Injunction and in Opposition to Defendants' Motion to Dismiss, p.
45). Thus there does not appear to be a reasonable likelihood
that Saemann can show that, through the exercise of reasonable
diligence, he could not have discovered the alleged material
misrepresentations until some time after December 3, 1968.
Saemann asserts that the statute of limitations has not even
now started running because the sale sought to be enforced by E&J
International in the 2217 case has not been completed, and the
2217 case is, itself, part of a continuing violation. Plaintiffs
rely on Silverman v. Chicago Ramada Inn, Inc., 63 Ill. App.2d 96,
211 N.E.2d 596 (1965) (which was adopted in Parrent, supra), for
their theory that the Illinois limitations period does not begin
running until a sale is completed by the transfer of securities.
Silverman involved a sale of securities where payment had been
made in three installments, with the transfer of title taking
place at the last payment. The court held that the statutory
period started running at the time of the last payment. But the
Silverman court was dealing with a situation where the purchasers
discovered the illegality of the sale after it had been
completed. Here, plaintiffs are aware of the alleged fraud and
have sued before the sale is completed. It appears to this Court
that the date of discovery of the alleged fraud is the key
factor. Considering the availability of an action for rescission
or for declaratory judgment, plaintiffs should be required in a
situation such as we have here to bring suit within the statutory
period after they become aware of the alleged fraud.
Plaintiffs cite Studebaker Corp. v. Gittlin, 360 F.2d 692 (2d
Cir. 1966), for the proposition that court action in furtherance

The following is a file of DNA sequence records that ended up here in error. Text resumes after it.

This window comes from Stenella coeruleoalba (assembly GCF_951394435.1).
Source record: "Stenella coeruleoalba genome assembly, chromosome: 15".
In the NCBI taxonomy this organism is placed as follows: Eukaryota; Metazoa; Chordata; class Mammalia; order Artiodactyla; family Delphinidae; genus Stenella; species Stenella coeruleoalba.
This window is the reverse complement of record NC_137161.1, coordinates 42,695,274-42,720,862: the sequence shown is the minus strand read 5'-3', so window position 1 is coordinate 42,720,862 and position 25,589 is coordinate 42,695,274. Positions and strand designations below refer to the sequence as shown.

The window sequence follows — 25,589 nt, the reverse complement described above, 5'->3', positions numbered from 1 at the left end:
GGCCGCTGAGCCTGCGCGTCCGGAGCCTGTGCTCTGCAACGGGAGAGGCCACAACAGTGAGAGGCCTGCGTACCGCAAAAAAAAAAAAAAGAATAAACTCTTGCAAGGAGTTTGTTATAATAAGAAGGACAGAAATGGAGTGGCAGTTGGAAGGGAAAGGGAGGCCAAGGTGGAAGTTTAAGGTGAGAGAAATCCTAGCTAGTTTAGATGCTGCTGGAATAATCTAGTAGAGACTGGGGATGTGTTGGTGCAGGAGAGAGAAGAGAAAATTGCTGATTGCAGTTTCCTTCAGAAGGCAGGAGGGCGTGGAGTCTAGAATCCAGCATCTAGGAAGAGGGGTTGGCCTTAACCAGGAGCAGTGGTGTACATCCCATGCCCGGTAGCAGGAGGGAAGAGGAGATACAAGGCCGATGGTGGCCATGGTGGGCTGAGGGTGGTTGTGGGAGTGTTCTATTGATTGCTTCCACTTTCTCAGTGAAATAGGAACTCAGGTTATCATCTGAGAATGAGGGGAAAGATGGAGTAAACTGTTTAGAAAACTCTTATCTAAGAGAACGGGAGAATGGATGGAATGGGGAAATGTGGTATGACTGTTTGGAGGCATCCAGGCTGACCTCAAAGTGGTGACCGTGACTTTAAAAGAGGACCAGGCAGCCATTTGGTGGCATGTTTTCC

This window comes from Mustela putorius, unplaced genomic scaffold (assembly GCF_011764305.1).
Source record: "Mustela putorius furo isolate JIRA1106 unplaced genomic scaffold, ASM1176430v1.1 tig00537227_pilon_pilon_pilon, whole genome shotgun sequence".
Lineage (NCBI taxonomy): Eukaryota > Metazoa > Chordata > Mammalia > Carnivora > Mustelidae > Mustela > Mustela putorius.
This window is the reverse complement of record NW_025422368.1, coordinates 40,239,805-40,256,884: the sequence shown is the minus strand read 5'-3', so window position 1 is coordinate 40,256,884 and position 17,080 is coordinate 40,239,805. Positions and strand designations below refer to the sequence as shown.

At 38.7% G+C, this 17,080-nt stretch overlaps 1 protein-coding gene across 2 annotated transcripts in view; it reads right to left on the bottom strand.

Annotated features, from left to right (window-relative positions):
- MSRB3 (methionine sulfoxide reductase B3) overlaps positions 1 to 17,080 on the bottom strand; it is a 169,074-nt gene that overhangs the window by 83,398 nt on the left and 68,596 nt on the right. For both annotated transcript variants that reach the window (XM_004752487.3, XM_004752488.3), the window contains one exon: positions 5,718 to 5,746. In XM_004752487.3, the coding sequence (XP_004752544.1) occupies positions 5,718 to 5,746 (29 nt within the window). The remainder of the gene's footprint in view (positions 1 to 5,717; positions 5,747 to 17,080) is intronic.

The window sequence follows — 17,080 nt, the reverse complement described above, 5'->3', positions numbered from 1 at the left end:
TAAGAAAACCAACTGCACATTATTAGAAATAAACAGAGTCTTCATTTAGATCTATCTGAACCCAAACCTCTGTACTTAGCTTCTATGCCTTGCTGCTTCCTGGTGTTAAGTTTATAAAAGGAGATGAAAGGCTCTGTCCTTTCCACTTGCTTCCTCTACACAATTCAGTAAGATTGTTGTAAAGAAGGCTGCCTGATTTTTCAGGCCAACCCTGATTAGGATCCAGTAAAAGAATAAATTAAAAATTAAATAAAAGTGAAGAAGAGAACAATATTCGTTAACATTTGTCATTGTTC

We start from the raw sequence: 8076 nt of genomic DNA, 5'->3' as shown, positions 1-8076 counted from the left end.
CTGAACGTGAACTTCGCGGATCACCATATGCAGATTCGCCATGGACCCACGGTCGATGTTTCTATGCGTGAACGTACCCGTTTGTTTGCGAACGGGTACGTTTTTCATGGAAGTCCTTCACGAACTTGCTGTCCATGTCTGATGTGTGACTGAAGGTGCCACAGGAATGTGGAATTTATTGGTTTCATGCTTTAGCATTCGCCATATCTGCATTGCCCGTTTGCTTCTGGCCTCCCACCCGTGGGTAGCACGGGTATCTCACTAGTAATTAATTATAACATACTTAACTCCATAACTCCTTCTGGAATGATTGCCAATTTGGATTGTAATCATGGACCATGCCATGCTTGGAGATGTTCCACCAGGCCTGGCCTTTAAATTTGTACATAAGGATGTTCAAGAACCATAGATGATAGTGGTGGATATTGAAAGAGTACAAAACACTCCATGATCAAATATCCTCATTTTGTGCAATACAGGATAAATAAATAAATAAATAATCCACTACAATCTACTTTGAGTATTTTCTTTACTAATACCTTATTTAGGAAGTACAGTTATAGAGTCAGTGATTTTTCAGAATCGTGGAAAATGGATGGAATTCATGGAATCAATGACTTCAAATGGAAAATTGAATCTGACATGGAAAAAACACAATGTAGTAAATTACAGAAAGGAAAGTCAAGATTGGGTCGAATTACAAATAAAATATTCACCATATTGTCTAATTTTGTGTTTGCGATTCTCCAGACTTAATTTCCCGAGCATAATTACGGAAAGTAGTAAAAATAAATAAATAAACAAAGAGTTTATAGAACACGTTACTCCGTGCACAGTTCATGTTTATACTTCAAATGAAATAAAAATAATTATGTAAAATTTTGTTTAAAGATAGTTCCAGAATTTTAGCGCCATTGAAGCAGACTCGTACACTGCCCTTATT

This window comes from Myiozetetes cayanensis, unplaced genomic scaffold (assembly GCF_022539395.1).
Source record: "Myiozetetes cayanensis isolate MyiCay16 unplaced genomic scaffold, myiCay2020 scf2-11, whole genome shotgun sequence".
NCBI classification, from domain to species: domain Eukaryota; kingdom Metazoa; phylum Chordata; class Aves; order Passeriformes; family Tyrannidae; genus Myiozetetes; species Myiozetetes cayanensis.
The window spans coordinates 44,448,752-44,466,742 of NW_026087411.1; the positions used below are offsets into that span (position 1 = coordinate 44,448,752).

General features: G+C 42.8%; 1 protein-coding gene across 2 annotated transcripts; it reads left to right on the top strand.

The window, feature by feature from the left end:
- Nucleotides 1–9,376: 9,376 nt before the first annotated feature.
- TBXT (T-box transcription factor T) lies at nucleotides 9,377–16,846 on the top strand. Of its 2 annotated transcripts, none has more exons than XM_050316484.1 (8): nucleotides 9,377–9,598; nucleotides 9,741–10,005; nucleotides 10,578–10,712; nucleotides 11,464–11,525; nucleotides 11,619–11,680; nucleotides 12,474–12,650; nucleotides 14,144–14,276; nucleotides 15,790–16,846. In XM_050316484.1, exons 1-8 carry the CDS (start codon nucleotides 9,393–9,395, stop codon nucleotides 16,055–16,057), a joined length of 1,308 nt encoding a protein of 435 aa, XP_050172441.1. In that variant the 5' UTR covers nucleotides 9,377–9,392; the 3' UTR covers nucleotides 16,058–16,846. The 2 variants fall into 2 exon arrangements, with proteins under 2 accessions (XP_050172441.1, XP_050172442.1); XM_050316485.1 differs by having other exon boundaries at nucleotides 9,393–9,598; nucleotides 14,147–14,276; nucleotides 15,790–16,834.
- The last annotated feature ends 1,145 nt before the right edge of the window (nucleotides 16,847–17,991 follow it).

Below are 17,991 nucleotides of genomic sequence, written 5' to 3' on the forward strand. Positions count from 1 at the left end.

of acts illegal under the securities law is itself violative of
the securities laws. We do not so read the Studebaker opinion. It
makes only brief reference to certain antitrust cases dealing
with this issue. Id. at 698. These cases, e.g., Hoopes v. Union
Oil Co. of Calif., 374 F.2d 480 (9th Cir. 1967) and Winkler-Koch
Engineering Co. v. Universal Oil Products Co., 100 F. Supp. 15
(S.D.N.Y. 1951), are inapposite. In those cases, the alleged
restraints of trade were being implemented by the complained of
litigation. Here, the fraud and nondisclosure alleged in
connection with the February 1968 offer appear to have occurred
before the plaintiffs received financial information concerning
the public offering in March and June of 1968, or at least before
Saemann in September of 1968 refused to perform the alleged
contract. The injury which Rule 10b-5 seeks to prevent —
misleading of investors through misrepresentations and
non-disclosures — could not have occurred after disclosure or
after the person allegedly defrauded refused to go forward with
the questioned transaction. Any injury after such events took
place would simply constitute additional damages from the first
violation, rather than a continuing violation.
In the light of the foregoing, this Court concludes that
plaintiffs have failed to meet their burden. The motion for a
preliminary injunction is accordingly denied.
All further proceedings and discovery in this case will be
stayed pending the disposition of the 2217 case in England,
including all appeals in that action. The power to stay
proceedings is incidental to every court's inherent power to
control the disposition of causes on its docket with economy of
time and effort for itself, for counsel, and for litigants.
Landis v. North American Co., 299 U.S. 248, 254, 57 S.Ct. 163, 81
L.Ed. 153 (1936). Because the A shares and 2217 cases, with
nearly the same parties and issues, were initiated before this
action, it is appropriate for this Court to stay its hand at this
time. Aetna State Bank v. Altheimer, 430 F.2d 750, 755, 758 (7th
Cir. 1970). Even if this Court should eventually decide that
Count II of the
complaint is not barred by the statute of limitations, the long
delay in bringing this action while the closely comparable
English cases were proceeding toward trial would make concurrent
litigation here inequitable as well as wasteful of judicial
Accordingly, all further proceedings herein, including
discovery, are stayed until further order of the Court.
© 1992-2003 VersusLaw Inc.